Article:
A drug for epilepsy sufferers is being recalled after it was found that some patients were getting uneven doses of the medicine, the European Medicines Agency (EMA) said.
Doctors around Europe have been asked to give their patients an alternative to Vimpat 15mg/ml syrup -- which is used as an addition to other anti-epilepsy medications for better control of seizures.
The key ingredient -- lacosamide -- has been found to be distributed unevenly in some batches of the syrup which could lead to patients receiving either too much or too little.
The EMA said, although no cases of adverse reactions related to over or under-dosing have been reported, the product is to be recalled from European markets as a "precautionary measure".
A spokesman stressed that patients are advised not to stop their medication or change the dose without speaking to their doctor.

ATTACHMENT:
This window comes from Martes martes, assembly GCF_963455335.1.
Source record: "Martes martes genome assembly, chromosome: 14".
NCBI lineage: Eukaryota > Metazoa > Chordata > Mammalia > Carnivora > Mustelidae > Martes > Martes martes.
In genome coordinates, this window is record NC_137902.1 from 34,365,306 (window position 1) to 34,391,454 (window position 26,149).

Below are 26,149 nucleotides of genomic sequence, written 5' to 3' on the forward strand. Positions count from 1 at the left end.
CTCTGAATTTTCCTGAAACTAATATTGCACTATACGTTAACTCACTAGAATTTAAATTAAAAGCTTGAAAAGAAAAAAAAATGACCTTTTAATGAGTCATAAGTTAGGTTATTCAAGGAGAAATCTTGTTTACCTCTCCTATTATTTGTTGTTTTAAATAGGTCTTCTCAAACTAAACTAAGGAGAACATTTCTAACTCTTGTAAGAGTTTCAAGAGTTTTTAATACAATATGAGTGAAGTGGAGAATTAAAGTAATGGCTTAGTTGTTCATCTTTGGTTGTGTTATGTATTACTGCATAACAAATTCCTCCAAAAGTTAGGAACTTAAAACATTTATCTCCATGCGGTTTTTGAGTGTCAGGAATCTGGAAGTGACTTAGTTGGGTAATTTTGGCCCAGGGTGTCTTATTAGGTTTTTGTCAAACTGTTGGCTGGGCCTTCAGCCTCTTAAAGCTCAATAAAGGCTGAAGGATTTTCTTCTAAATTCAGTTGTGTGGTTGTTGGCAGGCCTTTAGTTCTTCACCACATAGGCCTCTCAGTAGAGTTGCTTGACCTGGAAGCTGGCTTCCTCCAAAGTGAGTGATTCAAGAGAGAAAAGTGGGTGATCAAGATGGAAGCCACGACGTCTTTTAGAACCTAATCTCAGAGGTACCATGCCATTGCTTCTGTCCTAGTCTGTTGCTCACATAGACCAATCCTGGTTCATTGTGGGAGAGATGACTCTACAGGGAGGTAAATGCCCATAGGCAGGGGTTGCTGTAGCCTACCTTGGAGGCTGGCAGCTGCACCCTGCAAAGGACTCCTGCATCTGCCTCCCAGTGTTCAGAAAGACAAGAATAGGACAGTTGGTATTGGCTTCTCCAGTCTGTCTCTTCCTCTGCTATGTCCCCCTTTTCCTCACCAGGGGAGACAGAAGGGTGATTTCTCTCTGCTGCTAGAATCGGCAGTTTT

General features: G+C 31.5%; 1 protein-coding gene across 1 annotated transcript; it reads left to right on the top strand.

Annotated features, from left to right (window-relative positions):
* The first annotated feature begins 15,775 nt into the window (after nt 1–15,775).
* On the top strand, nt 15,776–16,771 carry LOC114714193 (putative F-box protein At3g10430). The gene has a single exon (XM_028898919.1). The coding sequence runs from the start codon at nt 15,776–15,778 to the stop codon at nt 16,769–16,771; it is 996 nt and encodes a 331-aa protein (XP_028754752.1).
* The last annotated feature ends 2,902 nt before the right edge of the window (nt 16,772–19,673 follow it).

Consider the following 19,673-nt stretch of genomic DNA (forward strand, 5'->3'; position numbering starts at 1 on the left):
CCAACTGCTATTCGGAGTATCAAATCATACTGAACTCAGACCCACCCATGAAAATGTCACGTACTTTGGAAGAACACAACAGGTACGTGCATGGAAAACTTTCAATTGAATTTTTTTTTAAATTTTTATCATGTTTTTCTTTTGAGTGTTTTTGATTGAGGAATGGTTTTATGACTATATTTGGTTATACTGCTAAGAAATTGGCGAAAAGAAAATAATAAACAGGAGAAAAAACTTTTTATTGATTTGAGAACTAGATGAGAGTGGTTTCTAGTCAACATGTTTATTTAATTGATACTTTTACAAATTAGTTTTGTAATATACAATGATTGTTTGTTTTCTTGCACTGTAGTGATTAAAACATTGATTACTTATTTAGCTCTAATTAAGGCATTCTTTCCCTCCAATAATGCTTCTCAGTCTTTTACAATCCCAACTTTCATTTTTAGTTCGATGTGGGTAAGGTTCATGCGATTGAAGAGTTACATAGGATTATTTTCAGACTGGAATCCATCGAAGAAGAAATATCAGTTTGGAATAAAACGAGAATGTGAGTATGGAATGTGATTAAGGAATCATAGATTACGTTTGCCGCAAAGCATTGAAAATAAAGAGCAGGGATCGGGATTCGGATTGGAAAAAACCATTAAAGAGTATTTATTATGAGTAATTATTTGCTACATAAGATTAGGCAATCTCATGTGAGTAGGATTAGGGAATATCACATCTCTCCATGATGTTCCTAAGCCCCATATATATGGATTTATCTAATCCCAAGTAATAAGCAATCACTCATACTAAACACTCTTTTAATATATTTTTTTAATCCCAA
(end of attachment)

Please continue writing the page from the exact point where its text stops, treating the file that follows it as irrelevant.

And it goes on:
GPs will be receiving letters in the next few days informing them the syrup will be recalled from September 15 and they should switch their patients to Vimpat film coated tablets where possible.
A spokesman for biopharmaceutical company UCB, said: "This matter is only associated with the lacosamide 15mg/ml syrup formulation. Other lacosamide formulations that are available in Europe -- film coated tablets and solution for infusion -- are not impacted."
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The study participants had all tested positive for chlamydia and were treated for the sexually-transmitted disease. But guidelines recommend women get tested again, three months after treatment, because it's easy to recatch the infection from a partner who hasn't been treated.